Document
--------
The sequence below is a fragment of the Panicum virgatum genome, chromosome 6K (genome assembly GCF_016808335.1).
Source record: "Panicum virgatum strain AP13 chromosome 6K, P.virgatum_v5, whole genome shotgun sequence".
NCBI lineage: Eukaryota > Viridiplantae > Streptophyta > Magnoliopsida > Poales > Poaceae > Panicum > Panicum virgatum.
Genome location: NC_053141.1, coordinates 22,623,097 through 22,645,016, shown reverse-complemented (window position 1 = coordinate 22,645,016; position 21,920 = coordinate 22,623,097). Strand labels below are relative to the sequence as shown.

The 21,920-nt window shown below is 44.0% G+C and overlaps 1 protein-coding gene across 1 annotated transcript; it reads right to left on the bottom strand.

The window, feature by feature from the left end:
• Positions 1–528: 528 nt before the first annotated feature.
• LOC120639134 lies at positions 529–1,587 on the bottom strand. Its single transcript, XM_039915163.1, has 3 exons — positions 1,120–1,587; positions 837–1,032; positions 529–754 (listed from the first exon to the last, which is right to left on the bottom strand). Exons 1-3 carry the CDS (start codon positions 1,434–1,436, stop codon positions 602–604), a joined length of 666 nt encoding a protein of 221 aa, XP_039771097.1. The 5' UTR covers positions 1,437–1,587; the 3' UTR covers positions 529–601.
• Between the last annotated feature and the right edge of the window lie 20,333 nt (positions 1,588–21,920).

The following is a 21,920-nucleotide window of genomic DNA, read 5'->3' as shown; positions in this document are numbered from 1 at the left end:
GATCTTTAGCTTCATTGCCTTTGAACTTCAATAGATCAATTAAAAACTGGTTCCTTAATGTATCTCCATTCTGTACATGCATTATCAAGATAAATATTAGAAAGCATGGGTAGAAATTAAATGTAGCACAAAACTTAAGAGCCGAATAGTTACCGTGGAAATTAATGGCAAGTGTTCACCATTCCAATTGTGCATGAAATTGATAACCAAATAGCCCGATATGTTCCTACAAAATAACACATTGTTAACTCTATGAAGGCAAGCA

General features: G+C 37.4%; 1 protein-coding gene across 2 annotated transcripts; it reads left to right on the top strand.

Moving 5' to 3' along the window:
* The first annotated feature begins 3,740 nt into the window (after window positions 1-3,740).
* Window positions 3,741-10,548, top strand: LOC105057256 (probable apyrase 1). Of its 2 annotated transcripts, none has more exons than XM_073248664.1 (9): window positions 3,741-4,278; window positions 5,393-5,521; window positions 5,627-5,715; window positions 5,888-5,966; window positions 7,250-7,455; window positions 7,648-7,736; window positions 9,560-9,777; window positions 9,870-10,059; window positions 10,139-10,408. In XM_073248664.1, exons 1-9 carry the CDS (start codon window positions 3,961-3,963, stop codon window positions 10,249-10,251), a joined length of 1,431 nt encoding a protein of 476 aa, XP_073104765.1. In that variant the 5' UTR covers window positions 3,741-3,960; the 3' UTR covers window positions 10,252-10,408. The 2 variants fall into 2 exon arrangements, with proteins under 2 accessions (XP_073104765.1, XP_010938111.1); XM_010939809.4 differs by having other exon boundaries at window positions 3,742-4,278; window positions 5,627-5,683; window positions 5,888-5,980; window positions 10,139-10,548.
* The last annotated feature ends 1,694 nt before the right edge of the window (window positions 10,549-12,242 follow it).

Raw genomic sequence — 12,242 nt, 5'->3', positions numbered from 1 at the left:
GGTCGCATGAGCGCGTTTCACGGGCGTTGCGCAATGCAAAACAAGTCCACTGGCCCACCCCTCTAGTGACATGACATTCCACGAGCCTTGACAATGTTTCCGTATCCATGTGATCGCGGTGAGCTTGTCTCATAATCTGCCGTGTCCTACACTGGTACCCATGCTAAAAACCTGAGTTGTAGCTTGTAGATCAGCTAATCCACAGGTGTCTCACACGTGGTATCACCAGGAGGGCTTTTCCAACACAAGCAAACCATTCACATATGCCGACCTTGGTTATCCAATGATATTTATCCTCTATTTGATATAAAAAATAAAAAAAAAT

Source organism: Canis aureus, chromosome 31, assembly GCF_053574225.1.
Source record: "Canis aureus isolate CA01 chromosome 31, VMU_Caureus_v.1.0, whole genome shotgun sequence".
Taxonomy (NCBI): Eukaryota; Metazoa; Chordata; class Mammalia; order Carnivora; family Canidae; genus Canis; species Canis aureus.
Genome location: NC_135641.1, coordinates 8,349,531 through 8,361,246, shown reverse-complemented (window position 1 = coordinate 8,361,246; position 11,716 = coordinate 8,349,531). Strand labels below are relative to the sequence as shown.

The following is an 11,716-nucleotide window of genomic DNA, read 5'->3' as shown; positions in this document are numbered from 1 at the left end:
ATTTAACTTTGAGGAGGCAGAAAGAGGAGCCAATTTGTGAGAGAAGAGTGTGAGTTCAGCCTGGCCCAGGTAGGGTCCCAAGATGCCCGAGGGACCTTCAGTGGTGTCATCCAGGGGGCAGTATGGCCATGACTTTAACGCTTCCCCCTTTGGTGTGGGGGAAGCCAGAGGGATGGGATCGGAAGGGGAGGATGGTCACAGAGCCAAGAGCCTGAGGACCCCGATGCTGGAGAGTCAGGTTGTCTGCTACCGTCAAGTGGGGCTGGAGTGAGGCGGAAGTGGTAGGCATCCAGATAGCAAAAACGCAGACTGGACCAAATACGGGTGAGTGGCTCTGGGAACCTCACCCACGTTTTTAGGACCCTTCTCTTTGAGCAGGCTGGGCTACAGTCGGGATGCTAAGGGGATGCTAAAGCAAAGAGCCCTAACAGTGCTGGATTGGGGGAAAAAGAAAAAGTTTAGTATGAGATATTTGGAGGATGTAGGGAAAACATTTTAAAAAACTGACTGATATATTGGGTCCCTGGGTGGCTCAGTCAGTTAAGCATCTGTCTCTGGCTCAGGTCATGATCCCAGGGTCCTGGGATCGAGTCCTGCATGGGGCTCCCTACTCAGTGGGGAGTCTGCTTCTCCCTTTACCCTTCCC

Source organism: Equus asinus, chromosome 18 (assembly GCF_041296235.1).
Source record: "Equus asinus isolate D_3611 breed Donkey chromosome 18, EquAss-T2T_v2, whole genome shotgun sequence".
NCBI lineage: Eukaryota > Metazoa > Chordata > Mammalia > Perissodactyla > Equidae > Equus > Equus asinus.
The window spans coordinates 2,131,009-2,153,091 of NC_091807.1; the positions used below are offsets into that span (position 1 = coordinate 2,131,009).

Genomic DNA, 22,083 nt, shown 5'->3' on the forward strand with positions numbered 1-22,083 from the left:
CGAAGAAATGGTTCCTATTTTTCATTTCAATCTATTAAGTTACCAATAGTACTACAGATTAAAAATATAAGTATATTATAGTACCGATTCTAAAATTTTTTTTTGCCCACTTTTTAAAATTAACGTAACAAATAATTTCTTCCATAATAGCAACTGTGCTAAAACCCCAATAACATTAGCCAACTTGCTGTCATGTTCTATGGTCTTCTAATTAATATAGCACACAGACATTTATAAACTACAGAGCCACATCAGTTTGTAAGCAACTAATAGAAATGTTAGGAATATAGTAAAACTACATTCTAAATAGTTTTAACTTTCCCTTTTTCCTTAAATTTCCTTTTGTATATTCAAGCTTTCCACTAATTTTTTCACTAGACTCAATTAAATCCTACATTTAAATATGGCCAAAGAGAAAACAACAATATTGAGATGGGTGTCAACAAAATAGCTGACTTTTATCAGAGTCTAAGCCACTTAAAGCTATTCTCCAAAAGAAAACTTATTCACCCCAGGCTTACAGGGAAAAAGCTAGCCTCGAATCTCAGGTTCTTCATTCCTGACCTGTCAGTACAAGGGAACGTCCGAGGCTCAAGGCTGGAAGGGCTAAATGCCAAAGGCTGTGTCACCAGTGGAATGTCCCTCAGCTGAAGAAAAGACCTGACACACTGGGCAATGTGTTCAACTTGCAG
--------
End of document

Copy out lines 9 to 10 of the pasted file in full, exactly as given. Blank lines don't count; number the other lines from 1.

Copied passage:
• Between the last annotated feature and the right edge of the window lie 20,333 nt (positions 1,588–21,920).

The following is a 21,920-nucleotide window of genomic DNA, read 5'->3' as shown; positions in this document are numbered from 1 at the left end: